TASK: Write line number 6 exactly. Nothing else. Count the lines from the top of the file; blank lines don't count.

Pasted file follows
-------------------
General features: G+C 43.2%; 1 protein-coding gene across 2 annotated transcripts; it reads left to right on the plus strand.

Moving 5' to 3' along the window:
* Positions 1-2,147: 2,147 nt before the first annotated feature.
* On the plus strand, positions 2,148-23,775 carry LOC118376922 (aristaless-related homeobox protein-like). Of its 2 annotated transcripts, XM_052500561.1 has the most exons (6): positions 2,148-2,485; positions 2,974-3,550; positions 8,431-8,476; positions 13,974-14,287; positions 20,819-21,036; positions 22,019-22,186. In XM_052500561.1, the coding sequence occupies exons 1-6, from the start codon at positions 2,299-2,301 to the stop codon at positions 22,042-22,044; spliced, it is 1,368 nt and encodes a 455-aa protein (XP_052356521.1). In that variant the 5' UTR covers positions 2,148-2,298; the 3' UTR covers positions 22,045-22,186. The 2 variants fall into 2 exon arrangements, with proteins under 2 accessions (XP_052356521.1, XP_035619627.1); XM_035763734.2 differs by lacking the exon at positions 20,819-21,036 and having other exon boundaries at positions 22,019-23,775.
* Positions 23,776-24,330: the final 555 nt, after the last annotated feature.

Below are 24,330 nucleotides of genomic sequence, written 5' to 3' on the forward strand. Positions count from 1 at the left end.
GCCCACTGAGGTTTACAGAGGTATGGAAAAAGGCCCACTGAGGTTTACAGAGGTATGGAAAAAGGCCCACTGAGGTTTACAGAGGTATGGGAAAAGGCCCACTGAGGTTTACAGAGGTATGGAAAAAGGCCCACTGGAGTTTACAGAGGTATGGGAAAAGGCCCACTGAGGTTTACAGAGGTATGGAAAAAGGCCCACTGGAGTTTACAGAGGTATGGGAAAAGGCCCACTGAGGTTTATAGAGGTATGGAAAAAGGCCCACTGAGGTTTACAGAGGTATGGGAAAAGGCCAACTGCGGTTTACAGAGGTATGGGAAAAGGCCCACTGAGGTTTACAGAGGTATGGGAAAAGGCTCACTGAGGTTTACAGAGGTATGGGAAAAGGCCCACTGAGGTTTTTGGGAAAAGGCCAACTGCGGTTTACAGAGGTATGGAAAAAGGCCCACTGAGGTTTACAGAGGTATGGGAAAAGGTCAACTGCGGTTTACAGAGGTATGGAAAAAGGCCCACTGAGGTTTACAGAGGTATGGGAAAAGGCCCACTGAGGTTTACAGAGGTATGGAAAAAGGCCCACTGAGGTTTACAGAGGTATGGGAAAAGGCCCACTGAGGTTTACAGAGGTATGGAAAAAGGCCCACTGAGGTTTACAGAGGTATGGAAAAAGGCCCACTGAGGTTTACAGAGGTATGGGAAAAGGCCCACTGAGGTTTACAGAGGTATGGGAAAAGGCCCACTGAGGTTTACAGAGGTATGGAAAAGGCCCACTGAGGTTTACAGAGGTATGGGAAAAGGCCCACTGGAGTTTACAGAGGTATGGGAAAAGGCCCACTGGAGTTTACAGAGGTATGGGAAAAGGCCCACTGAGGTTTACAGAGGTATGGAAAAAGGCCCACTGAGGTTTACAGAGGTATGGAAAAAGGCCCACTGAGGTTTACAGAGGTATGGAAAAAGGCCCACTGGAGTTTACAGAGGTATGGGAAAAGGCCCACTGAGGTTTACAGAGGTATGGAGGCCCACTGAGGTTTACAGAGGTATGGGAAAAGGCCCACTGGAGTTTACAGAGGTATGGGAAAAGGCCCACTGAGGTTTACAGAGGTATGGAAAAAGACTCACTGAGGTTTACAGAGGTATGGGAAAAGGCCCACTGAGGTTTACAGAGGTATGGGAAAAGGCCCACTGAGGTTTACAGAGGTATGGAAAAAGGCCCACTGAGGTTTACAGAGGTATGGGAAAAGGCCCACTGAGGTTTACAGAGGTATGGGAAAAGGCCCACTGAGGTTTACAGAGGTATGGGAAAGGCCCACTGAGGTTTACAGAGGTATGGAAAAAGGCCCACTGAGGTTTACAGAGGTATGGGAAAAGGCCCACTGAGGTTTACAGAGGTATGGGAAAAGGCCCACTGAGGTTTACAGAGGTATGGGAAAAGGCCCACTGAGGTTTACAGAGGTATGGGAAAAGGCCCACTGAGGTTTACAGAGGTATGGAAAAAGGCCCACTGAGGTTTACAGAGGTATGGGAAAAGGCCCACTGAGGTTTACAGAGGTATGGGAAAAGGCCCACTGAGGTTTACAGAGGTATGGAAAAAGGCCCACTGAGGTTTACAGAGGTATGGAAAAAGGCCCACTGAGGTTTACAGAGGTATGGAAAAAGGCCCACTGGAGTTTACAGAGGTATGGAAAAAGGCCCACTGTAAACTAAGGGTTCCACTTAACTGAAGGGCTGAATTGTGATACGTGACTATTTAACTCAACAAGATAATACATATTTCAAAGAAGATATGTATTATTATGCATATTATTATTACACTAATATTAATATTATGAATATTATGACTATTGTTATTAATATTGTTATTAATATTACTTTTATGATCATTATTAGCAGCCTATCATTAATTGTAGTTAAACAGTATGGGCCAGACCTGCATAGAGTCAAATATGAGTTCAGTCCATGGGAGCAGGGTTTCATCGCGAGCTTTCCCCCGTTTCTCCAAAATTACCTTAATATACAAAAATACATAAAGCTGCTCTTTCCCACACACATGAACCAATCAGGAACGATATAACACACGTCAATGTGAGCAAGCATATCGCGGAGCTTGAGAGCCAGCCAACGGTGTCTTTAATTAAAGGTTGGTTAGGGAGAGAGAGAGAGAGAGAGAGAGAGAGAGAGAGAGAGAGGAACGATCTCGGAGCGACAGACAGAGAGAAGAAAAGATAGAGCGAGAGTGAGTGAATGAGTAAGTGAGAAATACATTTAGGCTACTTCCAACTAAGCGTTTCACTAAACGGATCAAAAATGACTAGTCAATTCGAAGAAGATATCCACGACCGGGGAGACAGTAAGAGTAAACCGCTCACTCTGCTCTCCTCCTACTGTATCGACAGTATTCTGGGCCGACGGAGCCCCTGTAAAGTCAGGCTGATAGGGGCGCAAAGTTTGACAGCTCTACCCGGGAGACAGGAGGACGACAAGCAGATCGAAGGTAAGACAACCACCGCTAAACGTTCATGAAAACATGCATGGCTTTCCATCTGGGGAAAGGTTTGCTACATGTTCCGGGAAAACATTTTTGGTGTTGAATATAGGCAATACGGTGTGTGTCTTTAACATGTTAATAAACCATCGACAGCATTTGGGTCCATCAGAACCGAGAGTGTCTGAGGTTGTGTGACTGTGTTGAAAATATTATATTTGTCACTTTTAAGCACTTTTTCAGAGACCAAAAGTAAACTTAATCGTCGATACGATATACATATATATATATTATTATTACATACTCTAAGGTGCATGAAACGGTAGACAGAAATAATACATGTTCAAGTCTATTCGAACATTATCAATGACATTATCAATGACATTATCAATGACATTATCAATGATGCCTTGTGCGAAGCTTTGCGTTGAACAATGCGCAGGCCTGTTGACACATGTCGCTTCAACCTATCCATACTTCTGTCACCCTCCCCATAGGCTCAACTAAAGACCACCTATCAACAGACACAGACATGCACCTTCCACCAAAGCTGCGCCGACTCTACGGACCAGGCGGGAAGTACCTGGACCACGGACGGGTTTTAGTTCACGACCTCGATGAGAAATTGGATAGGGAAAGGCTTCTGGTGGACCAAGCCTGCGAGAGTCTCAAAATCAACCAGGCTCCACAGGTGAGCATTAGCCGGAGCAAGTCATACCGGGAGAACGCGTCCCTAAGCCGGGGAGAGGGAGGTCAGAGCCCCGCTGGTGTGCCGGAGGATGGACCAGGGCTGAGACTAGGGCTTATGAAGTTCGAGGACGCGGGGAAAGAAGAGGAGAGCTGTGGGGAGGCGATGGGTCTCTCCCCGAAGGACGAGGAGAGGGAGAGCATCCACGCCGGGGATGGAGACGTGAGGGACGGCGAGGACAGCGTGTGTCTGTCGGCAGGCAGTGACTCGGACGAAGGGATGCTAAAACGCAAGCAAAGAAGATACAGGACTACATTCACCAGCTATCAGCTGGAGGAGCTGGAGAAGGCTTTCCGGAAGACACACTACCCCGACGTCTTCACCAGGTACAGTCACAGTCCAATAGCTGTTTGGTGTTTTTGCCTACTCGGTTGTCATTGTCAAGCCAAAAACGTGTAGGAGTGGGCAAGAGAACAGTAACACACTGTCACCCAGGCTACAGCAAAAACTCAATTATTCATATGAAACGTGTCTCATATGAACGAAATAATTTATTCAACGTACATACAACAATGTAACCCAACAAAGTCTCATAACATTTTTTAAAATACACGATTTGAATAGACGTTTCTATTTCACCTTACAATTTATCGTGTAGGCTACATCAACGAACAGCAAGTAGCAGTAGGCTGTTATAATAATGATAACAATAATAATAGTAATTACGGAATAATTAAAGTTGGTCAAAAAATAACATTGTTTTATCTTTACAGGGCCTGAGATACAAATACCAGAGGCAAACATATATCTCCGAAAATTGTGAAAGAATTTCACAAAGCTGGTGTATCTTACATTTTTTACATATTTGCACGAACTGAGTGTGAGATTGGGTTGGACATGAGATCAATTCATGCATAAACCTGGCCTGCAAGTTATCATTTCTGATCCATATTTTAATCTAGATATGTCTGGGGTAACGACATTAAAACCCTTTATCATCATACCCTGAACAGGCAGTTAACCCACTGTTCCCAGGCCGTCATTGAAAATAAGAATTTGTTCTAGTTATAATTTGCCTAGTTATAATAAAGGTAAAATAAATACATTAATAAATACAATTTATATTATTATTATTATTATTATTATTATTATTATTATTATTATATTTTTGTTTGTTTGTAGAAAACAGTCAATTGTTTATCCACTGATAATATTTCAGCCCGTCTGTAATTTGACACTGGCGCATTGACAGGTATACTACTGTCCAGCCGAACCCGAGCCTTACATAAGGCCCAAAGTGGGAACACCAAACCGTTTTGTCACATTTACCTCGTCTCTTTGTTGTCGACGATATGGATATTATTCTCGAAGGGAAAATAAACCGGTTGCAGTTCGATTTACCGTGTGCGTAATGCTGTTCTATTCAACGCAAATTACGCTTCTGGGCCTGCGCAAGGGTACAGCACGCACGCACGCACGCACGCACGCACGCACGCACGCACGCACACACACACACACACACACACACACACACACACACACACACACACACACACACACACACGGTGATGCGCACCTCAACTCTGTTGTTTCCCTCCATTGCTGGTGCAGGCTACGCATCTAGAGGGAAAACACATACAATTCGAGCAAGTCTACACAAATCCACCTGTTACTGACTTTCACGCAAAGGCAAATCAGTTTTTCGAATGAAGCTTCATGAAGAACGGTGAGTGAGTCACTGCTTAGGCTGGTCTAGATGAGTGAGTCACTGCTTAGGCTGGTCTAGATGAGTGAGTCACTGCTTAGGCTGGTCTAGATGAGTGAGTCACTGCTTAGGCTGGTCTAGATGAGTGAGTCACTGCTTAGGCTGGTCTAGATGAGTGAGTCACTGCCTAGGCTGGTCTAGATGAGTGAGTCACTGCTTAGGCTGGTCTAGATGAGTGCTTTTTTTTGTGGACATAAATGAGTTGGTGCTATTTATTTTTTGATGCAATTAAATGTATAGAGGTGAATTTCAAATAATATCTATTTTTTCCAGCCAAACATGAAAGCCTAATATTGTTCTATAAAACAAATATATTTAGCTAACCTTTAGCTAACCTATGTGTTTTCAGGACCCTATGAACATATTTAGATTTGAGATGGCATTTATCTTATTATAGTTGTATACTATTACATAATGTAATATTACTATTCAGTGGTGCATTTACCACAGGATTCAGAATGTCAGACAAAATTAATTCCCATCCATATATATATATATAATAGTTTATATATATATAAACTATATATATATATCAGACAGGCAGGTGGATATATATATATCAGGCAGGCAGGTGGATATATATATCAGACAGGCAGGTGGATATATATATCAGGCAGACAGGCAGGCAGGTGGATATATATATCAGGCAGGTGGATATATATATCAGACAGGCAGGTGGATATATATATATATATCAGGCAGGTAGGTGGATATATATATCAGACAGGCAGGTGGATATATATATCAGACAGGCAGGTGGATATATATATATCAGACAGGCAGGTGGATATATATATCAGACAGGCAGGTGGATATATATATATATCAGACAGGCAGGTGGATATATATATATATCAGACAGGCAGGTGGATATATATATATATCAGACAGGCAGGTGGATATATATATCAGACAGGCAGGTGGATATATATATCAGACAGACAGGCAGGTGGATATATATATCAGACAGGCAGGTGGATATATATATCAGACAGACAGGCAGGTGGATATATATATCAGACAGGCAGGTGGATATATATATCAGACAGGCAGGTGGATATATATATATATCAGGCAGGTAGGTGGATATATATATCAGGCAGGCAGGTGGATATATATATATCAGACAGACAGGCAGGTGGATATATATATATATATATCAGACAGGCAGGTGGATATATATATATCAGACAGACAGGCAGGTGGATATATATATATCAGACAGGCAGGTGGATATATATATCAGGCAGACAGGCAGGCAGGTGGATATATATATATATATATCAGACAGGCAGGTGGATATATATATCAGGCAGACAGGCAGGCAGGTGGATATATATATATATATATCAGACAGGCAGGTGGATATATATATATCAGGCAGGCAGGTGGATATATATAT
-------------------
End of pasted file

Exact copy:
Below are 24,330 nucleotides of genomic sequence, written 5' to 3' on the forward strand. Positions count from 1 at the left end.